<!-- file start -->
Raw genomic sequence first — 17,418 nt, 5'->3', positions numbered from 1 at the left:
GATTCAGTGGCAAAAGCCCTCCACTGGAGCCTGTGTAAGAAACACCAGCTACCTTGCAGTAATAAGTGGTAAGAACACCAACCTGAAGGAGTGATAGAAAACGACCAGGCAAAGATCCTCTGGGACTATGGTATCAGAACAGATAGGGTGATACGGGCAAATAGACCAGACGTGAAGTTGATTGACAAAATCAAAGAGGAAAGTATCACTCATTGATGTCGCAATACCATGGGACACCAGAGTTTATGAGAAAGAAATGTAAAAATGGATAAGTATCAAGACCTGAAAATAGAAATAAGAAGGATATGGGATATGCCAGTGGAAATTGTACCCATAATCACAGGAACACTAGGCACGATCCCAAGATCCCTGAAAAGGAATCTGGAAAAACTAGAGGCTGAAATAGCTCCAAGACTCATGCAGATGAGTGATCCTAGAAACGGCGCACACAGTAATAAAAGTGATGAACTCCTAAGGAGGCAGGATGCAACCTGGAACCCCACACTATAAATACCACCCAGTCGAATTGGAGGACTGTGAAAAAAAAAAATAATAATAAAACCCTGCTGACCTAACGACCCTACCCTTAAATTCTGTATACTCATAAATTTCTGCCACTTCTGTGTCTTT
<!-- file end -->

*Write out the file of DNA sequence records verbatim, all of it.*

Raw genomic sequence first — 17,418 nt, 5'->3', positions numbered from 1 at the left:
GATTCAGTGGCAAAAGCCCTCCACTGGAGCCTGTGTAAGAAACACCAGCTACCTTGCAGTAATAAGTGGTAAGAACACCAACCTGAAGGAGTGATAGAAAACGACCAGGCAAAGATCCTCTGGGACTATGGTATCAGAACAGATAGGGTGATACGGGCAAATAGACCAGACGTGAAGTTGATTGACAAAATCAAAGAGGAAAGTATCACTCATTGATGTCGCAATACCATGGGACACCAGAGTTTATGAGAAAGAAATGTAAAAATGGATAAGTATCAAGACCTGAAAATAGAAATAAGAAGGATATGGGATATGCCAGTGGAAATTGTACCCATAATCACAGGAACACTAGGCACGATCCCAAGATCCCTGAAAAGGAATCTGGAAAAACTAGAGGCTGAAATAGCTCCAAGACTCATGCAGATGAGTGATCCTAGAAACGGCGCACACAGTAATAAAAGTGATGAACTCCTAAGGAGGCAGGATGCAACCTGGAACCCCACACTATAAATACCACCCAGTCGAATTGGAGGACTGTGAAAAAAAAAAATAATAATAAAACCCTGCTGACCTAACGACCCTACCCTTAAATTCTGTATACTCATAAATTTCTGCCACTTCTGTGTCTTT